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Countywide Jobless Rate Rises to 8.7% During June : Labor: The mark is 1.1% higher than a month earlier. Officials blame a drop in seasonal farm work.


Ventura County's jobless rate jumped to 8.7% in June, up from 7.6% a month earlier, a surge that state officials attributed largely to a loss in seasonal farm jobs.

The unemployment figure of 33,600 is slightly higher than that of June, 1992, an indication that the county's economy and job market have yet to shake the lingering recession.

"It's not getting any better," said Bruce DeVine, the head economist for the Southern California Assn. of Governments. "We're still seeing further declines in employment every month," he said. "I don't think we've bottomed out yet, unfortunately."

Marvin Zimmet, a financial controller for a Moorpark computer company, would probably agree. In March, his employer declared bankruptcy and this week cut his full-time job to 32 hours a week. On Friday, he filled out his first unemployment claim form, seeking partial reimbursement for his lost hours.

Zimmet said he has been scouring the area for work for 2 1/2 years, ever since his employer asked him to take a 33% salary cut. So far, the 63-year-old Simi Valley resident has had no success with prospective employers.

"They can hire somebody a lot cheaper and a lot younger," he said. "I say I'll take a pay cut, but they say as soon I find better-paying work, I'll leave. They don't believe me when I tell them there is no better-paying work out there."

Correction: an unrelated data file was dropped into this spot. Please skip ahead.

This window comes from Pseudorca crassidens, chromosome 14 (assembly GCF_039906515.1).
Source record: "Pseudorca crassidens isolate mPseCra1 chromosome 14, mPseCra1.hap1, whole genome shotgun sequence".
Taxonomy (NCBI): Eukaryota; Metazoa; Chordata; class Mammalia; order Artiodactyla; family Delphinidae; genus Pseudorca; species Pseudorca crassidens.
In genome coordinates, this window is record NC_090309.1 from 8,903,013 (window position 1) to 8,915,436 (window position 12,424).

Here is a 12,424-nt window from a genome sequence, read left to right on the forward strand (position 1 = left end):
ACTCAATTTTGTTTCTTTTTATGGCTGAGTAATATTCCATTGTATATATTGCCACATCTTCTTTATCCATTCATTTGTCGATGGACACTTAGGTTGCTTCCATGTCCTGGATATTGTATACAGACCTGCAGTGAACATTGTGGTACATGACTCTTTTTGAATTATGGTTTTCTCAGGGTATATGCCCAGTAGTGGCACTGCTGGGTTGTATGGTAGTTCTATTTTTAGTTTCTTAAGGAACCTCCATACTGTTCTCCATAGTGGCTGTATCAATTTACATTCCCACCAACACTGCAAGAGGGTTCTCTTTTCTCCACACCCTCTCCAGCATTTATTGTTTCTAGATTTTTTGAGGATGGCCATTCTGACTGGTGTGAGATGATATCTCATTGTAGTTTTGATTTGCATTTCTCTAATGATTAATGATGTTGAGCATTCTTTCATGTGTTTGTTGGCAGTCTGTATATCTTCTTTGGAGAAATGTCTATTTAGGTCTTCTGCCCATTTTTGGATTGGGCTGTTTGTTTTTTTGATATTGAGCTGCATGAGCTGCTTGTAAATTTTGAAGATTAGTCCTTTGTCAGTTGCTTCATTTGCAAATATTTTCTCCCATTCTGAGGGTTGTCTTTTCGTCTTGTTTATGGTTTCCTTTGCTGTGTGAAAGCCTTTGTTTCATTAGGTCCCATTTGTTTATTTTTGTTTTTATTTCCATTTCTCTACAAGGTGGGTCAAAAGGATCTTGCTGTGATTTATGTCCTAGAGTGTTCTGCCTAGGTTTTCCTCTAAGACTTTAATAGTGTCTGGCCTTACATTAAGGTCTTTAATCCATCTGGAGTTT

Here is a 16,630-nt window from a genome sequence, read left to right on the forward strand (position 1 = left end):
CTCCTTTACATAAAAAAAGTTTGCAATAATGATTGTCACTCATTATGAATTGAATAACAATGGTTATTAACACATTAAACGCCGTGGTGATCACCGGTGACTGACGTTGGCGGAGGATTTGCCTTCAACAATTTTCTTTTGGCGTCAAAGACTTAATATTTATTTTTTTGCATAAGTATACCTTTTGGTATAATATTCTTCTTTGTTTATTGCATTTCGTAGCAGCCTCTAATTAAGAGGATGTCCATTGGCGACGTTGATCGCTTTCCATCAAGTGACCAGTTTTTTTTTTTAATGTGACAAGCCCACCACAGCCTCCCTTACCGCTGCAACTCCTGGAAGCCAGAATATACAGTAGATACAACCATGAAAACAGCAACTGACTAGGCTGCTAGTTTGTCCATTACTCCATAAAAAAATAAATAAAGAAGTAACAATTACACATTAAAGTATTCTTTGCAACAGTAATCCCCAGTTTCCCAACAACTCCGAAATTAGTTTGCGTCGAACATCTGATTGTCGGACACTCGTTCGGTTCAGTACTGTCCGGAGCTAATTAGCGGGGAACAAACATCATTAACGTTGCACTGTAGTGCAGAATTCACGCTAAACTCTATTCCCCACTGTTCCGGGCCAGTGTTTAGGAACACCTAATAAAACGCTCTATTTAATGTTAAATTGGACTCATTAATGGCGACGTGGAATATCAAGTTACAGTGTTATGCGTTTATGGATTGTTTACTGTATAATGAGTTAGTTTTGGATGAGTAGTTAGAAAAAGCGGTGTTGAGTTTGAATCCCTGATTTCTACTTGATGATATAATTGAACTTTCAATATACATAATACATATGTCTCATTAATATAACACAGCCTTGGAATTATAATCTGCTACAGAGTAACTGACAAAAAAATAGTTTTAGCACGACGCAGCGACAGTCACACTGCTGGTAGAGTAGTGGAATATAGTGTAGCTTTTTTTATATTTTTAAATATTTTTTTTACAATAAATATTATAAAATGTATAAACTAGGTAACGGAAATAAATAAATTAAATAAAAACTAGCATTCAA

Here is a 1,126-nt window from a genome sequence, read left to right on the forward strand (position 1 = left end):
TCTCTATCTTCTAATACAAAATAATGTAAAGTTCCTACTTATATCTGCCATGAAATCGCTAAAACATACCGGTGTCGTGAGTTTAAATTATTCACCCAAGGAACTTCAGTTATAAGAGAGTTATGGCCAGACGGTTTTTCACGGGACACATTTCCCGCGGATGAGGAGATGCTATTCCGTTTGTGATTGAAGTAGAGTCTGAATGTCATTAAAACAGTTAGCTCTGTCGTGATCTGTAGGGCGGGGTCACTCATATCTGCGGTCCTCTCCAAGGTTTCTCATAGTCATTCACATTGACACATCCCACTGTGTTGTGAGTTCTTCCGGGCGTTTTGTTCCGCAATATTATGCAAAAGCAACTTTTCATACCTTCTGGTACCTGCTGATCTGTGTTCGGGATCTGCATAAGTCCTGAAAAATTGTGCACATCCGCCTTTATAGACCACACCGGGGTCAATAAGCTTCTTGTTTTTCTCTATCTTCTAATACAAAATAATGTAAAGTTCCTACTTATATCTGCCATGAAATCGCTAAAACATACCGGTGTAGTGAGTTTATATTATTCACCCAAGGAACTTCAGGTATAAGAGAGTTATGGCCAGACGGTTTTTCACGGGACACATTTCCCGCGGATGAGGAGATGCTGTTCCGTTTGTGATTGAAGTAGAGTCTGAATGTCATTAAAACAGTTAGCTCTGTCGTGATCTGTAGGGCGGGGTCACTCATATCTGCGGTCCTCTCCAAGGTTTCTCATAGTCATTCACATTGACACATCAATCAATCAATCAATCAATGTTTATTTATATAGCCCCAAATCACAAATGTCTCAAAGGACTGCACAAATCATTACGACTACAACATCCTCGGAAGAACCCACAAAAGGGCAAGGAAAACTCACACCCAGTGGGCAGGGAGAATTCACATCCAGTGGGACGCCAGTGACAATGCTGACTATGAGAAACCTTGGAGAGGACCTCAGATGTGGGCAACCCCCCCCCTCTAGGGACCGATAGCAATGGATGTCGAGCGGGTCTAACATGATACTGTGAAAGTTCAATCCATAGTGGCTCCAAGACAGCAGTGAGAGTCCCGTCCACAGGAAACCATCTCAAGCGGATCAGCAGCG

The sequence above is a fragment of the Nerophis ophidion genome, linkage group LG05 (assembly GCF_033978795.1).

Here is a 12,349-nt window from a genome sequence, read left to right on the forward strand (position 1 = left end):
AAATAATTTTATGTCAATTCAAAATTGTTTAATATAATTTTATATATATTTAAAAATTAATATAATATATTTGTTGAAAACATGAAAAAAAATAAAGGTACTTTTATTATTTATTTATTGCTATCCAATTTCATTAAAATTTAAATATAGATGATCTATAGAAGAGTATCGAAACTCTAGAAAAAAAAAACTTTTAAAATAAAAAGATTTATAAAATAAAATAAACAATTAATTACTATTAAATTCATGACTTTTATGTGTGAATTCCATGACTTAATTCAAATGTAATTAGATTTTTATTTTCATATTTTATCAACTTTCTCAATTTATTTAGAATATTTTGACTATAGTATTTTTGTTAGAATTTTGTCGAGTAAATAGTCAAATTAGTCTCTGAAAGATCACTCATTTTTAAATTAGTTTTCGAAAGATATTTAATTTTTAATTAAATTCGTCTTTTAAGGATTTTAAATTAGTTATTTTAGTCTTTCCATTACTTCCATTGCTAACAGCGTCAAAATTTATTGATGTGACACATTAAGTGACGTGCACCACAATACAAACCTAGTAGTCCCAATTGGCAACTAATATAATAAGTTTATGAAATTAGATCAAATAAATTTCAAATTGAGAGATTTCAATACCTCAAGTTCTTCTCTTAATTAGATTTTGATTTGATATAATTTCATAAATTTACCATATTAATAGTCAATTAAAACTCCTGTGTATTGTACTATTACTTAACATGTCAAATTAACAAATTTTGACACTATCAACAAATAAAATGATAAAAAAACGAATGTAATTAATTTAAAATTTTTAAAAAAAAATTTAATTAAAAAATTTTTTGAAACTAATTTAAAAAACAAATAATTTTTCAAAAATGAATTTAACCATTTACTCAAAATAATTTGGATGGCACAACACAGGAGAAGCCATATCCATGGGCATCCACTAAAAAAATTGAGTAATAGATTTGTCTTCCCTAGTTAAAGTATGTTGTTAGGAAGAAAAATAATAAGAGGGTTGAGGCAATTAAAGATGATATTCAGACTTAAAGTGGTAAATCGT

Ventura's jobless picture was a bit brighter than California as a whole, which registered a 9.4% unemployment rate in June, but a bit gloomier than the nation's 7.1% jobless rate.

Ventura County lost 4,900 jobs in the last 12 months, according to data from the state Employment Development Department.

The June survey of county employers found that Ventura agriculture lost 1,400 jobs between May and June. Manufacturers also lost 300 jobs, as did the government sector, the report showed.

Wholesale trade and retail trade each posted gains of 200 jobs, according to the report, and services and public utilities and transportation each posted gains of 100 jobs between May and June.

Claims for initial and extended unemployment benefits also rose in June, following the unemployment rate. According to local labor officials, 5,427 county residents filed claims for initial jobless benefits, up from 4,696 in May. Residents also filed 2,483 requests for extended benefits, up from 2,175 in May, local officials said.

"It's an employer's market right now, because there are so many people that have been unemployed for so long, they'll take anything," said Bobbie Espinoza, a supervisor in the Oxnard employment office.

The good news, said Andrew Diaz Jr., another employee at the Oxnard office, is that "there does seem to be an increase in orders coming in from employers--there do seem to be more jobs coming up for people."

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